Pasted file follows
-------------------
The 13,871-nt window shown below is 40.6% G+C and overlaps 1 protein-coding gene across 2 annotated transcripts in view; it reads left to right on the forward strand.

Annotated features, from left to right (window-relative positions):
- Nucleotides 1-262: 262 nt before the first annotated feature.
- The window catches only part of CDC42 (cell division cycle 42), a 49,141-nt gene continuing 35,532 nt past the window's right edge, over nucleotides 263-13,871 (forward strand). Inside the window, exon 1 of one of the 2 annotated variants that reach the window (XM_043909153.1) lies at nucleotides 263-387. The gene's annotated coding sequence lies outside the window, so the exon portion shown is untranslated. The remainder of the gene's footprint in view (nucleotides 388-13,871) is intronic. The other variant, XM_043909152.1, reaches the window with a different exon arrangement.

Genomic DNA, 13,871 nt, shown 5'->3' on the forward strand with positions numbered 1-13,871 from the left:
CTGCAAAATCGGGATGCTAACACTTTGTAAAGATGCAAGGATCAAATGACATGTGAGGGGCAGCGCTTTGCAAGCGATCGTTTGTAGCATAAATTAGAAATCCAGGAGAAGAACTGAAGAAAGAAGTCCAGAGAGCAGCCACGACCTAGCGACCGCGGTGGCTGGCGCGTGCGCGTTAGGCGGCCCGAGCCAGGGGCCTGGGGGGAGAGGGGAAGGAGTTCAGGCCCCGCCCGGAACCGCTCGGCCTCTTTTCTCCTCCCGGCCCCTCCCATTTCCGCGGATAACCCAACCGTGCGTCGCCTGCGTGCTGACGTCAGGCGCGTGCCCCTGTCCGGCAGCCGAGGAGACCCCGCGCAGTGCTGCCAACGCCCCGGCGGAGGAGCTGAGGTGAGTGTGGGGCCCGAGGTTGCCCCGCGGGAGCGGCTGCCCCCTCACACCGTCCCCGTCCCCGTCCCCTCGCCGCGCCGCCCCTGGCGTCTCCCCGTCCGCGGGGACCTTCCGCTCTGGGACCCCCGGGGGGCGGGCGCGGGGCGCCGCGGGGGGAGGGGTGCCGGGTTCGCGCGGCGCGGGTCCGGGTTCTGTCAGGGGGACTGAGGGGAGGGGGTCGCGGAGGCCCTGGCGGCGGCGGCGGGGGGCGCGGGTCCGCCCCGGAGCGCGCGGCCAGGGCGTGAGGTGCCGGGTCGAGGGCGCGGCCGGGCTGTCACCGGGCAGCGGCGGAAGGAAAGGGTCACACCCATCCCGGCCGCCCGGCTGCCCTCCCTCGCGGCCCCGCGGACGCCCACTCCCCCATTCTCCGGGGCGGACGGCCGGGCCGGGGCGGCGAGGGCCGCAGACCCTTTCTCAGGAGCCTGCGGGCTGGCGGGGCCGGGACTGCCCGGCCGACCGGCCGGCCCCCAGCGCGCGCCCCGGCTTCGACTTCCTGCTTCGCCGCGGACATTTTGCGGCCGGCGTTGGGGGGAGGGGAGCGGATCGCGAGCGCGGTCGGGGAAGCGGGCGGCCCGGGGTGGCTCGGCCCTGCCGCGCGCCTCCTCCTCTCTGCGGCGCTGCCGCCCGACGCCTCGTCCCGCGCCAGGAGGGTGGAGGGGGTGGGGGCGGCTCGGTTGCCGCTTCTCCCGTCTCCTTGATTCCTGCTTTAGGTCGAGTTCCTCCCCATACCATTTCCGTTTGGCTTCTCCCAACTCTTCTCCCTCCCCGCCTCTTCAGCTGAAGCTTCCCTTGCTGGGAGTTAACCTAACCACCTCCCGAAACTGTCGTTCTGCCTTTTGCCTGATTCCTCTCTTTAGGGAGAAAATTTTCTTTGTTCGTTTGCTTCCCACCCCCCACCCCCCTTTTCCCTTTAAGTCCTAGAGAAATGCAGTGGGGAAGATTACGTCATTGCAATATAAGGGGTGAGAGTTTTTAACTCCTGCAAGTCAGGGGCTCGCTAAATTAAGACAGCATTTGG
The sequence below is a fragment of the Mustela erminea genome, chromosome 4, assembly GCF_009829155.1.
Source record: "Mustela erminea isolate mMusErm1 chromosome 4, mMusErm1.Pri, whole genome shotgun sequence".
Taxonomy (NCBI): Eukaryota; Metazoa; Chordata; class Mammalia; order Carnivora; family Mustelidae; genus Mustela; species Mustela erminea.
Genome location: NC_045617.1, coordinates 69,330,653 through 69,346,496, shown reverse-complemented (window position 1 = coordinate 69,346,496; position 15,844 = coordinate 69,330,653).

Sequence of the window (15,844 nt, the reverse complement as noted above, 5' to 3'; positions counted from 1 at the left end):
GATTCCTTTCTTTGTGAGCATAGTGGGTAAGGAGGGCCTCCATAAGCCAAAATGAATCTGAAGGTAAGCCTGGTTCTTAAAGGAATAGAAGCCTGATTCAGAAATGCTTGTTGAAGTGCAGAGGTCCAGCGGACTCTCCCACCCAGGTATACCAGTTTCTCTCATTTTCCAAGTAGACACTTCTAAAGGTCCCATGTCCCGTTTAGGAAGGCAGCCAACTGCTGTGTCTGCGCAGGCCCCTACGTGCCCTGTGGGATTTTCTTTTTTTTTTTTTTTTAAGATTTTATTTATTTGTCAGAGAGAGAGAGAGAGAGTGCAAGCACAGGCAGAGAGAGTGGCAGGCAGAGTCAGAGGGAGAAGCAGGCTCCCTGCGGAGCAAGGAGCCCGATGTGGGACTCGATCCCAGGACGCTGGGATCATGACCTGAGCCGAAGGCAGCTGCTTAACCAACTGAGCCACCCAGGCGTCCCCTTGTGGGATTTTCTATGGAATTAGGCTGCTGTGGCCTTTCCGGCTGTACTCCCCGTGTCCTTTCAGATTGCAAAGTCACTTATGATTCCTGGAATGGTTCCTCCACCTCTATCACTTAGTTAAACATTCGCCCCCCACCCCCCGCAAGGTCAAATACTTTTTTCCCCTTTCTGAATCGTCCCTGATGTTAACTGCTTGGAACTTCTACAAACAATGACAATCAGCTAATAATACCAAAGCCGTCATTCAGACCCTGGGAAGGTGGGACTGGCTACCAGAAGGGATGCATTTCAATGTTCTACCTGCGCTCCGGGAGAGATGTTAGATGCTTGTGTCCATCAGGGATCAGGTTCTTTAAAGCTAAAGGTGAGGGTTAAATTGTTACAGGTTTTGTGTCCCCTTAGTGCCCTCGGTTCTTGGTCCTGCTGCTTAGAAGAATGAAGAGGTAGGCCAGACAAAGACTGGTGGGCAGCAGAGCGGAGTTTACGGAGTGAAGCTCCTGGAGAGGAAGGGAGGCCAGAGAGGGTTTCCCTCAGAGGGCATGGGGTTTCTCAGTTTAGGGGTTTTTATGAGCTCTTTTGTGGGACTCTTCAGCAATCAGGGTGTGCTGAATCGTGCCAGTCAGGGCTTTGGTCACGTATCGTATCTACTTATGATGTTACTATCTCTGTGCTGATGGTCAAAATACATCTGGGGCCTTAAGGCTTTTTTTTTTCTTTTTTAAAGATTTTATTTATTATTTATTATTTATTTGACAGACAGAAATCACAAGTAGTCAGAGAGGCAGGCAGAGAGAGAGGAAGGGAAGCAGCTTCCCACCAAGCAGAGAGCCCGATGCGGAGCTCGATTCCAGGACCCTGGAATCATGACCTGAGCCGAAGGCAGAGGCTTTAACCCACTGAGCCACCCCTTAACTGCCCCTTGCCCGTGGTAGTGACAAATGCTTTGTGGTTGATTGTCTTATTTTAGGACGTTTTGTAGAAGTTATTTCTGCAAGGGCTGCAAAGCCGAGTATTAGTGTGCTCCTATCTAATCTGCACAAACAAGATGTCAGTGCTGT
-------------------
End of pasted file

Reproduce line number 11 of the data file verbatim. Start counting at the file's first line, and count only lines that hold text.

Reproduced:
Sequence of the window (15,844 nt, the reverse complement as noted above, 5' to 3'; positions counted from 1 at the left end):